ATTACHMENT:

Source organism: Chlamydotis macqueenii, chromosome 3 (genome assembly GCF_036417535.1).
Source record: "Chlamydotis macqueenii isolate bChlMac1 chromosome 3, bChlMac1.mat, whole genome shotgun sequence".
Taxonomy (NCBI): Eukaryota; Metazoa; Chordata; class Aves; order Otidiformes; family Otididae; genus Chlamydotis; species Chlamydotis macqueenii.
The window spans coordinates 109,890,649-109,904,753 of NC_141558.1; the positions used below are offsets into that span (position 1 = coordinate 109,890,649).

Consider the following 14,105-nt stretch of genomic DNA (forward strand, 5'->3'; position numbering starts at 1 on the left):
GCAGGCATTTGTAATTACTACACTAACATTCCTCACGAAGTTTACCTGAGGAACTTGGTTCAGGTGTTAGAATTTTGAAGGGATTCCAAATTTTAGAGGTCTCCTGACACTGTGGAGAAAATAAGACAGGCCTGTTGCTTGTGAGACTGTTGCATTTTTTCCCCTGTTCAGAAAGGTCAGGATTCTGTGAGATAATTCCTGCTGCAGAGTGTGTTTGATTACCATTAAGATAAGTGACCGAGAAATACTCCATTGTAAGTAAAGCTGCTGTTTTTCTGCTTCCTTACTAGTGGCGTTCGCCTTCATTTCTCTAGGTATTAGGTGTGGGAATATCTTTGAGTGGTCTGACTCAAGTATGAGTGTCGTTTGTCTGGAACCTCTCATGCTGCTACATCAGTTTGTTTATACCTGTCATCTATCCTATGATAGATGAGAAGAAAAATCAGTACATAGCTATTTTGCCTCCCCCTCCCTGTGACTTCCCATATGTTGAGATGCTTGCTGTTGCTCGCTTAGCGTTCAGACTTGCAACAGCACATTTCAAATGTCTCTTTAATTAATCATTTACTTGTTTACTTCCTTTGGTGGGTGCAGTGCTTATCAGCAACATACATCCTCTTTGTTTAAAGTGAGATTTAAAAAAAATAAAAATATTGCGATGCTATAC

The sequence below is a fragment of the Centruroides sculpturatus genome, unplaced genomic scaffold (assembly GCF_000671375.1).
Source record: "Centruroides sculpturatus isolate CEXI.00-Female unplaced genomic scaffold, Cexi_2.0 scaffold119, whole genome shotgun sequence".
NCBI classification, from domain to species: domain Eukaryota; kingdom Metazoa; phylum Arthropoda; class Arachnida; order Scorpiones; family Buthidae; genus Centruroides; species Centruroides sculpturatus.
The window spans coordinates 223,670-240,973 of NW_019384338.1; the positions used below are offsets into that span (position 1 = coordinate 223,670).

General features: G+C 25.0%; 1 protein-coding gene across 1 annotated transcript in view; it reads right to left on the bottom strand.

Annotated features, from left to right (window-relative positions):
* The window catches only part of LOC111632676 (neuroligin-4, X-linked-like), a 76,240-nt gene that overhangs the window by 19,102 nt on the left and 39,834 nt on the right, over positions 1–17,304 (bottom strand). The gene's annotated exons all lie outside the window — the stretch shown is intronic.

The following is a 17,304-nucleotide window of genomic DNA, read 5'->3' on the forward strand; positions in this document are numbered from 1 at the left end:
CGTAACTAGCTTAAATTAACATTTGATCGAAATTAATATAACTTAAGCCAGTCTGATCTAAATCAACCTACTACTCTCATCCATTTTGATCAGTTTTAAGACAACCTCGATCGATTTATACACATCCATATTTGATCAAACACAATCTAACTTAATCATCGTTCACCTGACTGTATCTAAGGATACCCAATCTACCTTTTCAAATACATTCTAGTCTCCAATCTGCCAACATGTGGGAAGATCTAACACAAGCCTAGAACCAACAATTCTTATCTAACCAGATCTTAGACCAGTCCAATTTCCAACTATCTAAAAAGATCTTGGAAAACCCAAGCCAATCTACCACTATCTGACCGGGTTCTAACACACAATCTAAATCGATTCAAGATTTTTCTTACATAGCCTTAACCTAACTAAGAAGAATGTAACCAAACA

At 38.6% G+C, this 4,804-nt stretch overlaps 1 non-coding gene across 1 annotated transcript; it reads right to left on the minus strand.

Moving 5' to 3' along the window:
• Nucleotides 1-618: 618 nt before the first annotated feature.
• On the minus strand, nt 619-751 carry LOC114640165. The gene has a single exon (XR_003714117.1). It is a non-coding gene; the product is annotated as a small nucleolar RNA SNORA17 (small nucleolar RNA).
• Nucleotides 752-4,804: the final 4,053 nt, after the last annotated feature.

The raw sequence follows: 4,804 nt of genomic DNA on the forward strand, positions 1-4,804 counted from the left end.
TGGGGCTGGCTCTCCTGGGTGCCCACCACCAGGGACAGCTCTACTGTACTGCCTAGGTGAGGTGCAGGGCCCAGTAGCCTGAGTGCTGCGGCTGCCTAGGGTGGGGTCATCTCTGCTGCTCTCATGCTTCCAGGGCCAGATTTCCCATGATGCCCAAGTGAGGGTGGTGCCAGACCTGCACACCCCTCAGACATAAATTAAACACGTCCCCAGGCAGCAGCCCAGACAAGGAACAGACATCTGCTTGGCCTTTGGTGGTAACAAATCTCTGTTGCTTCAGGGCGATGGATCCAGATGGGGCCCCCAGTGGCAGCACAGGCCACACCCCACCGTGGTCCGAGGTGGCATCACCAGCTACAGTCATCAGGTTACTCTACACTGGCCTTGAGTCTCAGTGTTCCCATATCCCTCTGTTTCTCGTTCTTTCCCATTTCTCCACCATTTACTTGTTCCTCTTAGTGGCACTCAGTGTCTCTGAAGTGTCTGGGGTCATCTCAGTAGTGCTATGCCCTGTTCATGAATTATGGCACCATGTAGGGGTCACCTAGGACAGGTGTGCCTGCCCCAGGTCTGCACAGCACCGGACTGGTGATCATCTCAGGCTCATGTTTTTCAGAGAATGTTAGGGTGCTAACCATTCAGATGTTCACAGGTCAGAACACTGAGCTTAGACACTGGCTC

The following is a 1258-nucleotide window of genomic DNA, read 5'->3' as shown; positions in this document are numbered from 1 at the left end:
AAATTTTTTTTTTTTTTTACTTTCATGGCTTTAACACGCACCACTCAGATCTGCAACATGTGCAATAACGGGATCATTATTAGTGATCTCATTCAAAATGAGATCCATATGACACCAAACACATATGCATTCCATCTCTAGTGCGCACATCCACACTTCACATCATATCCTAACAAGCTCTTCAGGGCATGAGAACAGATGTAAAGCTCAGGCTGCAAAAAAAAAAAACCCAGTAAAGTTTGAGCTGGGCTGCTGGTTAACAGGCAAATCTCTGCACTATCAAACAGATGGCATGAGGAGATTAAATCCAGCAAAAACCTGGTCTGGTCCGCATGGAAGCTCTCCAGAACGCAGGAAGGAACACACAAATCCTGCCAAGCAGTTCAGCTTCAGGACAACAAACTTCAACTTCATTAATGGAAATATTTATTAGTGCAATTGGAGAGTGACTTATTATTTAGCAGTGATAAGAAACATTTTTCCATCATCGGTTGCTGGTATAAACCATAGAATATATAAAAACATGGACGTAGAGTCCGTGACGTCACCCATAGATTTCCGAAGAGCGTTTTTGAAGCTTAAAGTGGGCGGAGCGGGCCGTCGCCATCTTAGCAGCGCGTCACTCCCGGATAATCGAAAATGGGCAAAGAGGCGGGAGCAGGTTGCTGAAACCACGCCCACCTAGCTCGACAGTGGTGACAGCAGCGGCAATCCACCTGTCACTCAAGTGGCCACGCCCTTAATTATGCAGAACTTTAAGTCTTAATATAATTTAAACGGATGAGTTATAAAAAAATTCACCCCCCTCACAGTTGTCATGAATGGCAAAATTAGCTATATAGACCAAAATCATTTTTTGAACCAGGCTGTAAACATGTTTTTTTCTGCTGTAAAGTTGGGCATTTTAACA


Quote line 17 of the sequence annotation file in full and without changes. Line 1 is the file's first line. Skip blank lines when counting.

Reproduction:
Moving 5' to 3' along the window: